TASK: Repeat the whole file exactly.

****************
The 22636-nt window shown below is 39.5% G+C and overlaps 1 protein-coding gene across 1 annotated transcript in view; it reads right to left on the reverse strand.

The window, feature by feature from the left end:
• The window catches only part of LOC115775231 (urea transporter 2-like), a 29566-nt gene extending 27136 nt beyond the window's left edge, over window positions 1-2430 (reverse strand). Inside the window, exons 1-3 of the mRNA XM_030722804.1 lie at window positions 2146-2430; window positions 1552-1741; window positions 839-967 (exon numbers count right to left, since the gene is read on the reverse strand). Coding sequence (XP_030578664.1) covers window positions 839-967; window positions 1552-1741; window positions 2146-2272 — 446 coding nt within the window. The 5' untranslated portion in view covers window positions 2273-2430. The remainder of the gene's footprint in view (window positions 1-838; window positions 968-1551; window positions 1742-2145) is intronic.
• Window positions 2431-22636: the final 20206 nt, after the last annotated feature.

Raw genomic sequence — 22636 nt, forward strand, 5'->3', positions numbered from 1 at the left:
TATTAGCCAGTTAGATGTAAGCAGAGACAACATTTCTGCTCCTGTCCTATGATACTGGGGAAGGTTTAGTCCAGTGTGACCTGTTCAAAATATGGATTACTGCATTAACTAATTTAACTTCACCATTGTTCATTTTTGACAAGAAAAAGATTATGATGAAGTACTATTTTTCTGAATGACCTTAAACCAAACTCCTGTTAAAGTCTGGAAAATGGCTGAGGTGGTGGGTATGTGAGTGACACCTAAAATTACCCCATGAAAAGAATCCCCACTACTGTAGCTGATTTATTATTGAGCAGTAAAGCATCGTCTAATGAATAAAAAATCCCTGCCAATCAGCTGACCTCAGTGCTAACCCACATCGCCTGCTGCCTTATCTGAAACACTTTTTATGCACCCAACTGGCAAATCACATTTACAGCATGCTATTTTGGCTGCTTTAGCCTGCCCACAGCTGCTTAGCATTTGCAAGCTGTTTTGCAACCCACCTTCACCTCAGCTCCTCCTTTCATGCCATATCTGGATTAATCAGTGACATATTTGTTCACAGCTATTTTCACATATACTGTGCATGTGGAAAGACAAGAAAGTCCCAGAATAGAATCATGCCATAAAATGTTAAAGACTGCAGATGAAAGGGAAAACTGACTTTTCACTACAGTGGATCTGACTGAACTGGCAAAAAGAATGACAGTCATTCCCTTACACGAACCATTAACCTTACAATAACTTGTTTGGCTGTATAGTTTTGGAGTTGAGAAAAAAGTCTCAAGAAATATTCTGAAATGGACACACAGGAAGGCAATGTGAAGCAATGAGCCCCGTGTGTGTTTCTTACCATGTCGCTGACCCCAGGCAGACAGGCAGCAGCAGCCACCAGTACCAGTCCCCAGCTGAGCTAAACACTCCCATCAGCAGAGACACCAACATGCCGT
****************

The 22636-nt window shown below is 39.5% G+C and overlaps 1 protein-coding gene across 1 annotated transcript in view; it reads right to left on the reverse strand.

The window, feature by feature from the left end:
• The window catches only part of LOC115775231 (urea transporter 2-like), a 29566-nt gene extending 27136 nt beyond the window's left edge, over window positions 1-2430 (reverse strand). Inside the window, exons 1-3 of the mRNA XM_030722804.1 lie at window positions 2146-2430; window positions 1552-1741; window positions 839-967 (exon numbers count right to left, since the gene is read on the reverse strand). Coding sequence (XP_030578664.1) covers window positions 839-967; window positions 1552-1741; window positions 2146-2272 — 446 coding nt within the window. The 5' untranslated portion in view covers window positions 2273-2430. The remainder of the gene's footprint in view (window positions 1-838; window positions 968-1551; window positions 1742-2145) is intronic.
• Window positions 2431-22636: the final 20206 nt, after the last annotated feature.

Raw genomic sequence — 22636 nt, forward strand, 5'->3', positions numbered from 1 at the left:
TATTAGCCAGTTAGATGTAAGCAGAGACAACATTTCTGCTCCTGTCCTATGATACTGGGGAAGGTTTAGTCCAGTGTGACCTGTTCAAAATATGGATTACTGCATTAACTAATTTAACTTCACCATTGTTCATTTTTGACAAGAAAAAGATTATGATGAAGTACTATTTTTCTGAATGACCTTAAACCAAACTCCTGTTAAAGTCTGGAAAATGGCTGAGGTGGTGGGTATGTGAGTGACACCTAAAATTACCCCATGAAAAGAATCCCCACTACTGTAGCTGATTTATTATTGAGCAGTAAAGCATCGTCTAATGAATAAAAAATCCCTGCCAATCAGCTGACCTCAGTGCTAACCCACATCGCCTGCTGCCTTATCTGAAACACTTTTTATGCACCCAACTGGCAAATCACATTTACAGCATGCTATTTTGGCTGCTTTAGCCTGCCCACAGCTGCTTAGCATTTGCAAGCTGTTTTGCAACCCACCTTCACCTCAGCTCCTCCTTTCATGCCATATCTGGATTAATCAGTGACATATTTGTTCACAGCTATTTTCACATATACTGTGCATGTGGAAAGACAAGAAAGTCCCAGAATAGAATCATGCCATAAAATGTTAAAGACTGCAGATGAAAGGGAAAACTGACTTTTCACTACAGTGGATCTGACTGAACTGGCAAAAAGAATGACAGTCATTCCCTTACACGAACCATTAACCTTACAATAACTTGTTTGGCTGTATAGTTTTGGAGTTGAGAAAAAAGTCTCAAGAAATATTCTGAAATGGACACACAGGAAGGCAATGTGAAGCAATGAGCCCCGTGTGTGTTTCTTACCATGTCGCTGACCCCAGGCAGACAGGCAGCAGCAGCCACCAGTACCAGTCCCCAGCTGAGCTAAACACTCCCATCAGCAGAGACACCAACATGCCGT